What I liked: I really liked a few picks in this round, probably better than how round three ended. Ryan Grant didn't score much in 2008, but he got the yards, and should get them again. I think he bounces back with more scores. Becquey is so predictable with his Packers. I also like Berry's Pierre Thomas selection. Plus, even though Marshawn Lynch might miss a few games with suspension, he deserves better than being the 40th-best player taken overall. A year ago he was nearly top 10.
What I didn't like: You mean other than my Welker pick, which was necessitated because I took Barber in Round 3 over so many good wide receivers? Well, Darren McFadden could become a star in his sophomore year, but he's still not the official starter for his own team. Cockcroft needs him to be since he has only one other running back. Also, I don't think T.J. Houshmandzadeh is toast, but I would have taken Welker over him.
What was noted, mocked, written: Harris didn't like Becquey's Grant pick, noting "you took the wrong half of the NFC North running game." We'll see. And after my Welker pick I realize my big, not-so-secret sleeper of the year is still on the board, though I already have three running backs. Darn that Barber pick! Maybe Derrick Ward will slip two more picks so I can be first to select a bench player!
What I did: Ward didn't slip any more picks. Nice one, Lipscomb. Would I have really taken running backs with four of my first five picks, when I can only play three of them at once? Probably. You never feel like you need depth at the draft, but in Week 6 you always do. I didn't like the wide receiver choices, so even though I never take a tight end this early, I took a tight end. And according to our rankings, I took the wrong tight end. I don't care that we rank Antonio Gates third at the position. I think he's still first.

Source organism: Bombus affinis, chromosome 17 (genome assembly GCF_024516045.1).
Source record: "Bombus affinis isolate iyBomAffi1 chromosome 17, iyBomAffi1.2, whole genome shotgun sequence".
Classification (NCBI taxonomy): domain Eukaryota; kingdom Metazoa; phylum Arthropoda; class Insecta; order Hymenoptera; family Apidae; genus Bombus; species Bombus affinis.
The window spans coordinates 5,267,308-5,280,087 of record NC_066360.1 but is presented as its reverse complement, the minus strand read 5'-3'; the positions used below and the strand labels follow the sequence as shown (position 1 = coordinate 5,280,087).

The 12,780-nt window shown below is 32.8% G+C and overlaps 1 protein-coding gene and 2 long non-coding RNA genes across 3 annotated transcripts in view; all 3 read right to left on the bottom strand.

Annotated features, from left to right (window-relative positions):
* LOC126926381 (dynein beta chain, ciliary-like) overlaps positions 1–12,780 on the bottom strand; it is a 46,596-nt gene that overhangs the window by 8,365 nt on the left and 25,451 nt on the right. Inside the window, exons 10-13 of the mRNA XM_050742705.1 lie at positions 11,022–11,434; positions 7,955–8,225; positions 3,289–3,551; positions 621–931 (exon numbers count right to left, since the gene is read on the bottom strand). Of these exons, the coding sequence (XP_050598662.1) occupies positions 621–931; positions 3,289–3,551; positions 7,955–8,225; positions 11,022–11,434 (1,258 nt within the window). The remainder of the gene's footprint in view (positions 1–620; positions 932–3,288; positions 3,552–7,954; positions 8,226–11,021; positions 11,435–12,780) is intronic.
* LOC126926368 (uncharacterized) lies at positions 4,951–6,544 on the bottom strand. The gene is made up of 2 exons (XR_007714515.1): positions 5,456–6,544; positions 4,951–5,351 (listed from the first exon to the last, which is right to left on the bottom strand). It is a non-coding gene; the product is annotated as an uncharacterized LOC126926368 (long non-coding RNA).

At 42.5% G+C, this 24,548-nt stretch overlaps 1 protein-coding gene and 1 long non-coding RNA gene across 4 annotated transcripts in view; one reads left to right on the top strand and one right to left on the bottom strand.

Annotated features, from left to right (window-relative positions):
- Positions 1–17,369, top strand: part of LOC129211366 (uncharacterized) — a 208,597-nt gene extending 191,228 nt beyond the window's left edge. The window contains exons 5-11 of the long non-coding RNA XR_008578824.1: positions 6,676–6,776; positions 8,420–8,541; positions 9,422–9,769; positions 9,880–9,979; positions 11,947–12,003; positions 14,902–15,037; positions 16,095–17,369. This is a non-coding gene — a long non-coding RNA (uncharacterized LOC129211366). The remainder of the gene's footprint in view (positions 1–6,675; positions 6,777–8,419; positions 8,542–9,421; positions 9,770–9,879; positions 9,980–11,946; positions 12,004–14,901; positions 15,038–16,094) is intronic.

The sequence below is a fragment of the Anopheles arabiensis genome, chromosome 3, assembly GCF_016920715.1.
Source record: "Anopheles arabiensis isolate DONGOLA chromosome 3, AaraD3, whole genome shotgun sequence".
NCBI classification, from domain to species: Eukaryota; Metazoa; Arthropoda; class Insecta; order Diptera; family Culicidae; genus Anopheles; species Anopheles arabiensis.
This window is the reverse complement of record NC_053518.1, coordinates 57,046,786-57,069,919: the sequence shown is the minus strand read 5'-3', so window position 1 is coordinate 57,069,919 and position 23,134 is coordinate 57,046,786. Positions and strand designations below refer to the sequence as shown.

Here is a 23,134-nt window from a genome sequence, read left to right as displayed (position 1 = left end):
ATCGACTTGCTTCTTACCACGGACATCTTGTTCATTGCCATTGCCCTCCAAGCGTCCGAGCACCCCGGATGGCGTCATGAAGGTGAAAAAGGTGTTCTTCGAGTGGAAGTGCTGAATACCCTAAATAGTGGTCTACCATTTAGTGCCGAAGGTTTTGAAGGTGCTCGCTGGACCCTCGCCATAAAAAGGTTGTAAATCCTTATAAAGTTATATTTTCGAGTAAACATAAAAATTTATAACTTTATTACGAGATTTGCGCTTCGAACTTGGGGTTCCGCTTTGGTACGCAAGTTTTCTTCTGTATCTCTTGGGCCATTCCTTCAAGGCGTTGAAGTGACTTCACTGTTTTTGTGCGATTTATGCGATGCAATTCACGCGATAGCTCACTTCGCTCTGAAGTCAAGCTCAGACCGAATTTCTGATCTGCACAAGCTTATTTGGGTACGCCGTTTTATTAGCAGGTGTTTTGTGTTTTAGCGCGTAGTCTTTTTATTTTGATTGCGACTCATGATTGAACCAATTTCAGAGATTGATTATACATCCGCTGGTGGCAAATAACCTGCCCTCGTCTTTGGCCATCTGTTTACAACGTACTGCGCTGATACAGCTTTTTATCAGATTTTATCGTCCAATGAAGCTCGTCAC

What I liked: In a round with quite a bit of risk-taking, Becquey's Jonathan Stewart pick has terrific potential. The Panthers run like crazy. Three running backs went in this round prior to Stewart. I love the Ward pick, and the fact Lipscomb stole Lynch and Ward so late, but what can we really expect from Larry Johnson and Willie Parker? Stewart possesses more upside. Maybe he has the year DeAngelo Williams did?
What I didn't like: I might like Braylon Edwards better if Brian Sipe was his quarterback, even though Sipe is turning 60 years old soon. As it is, there's no telling how motivated Edwards will be. Antonio Bryant went two picks later, which shows the lack of depth at wide receiver. Or maybe these drafters just took the receivers too early, creating this supply-and-demand issue.
What was noted, mocked, written: After Daube takes Larry Johnson, Harris notes he can't find Barry Sanders on the available list. Wait a second, Sanders wasn't playing in 2006! Also, Johnson isn't that old. He only ran like he was in 2008. And after the Joseph Addai pick, we finally get our first "how the mighty have fallen" post. Hard to believe Addai was a top-5 pick ... last year.
What I did: Filled my other starting wide receiver slot with Hines Ward. I only need one more big year, Hines. This is also my way of saying Santonio Holmes is overrated when it's not the Super Bowl.
What I liked: I found the order of the quarterbacks in this round to be very interesting. I realize Tony Romo has lost something very vital to his well-being -- I'm talking about T.O., not Jessica Simpson -- but he seems a bargain to me at pick 55, a slot after sophomore Matt Ryan. Is Ryan's best better than what Romo normally does? Five of the first six picks this round were quarterbacks, and I've seen this trend in other drafts this summer. Round 5 or 6 is when the second tier of quarterbacks go.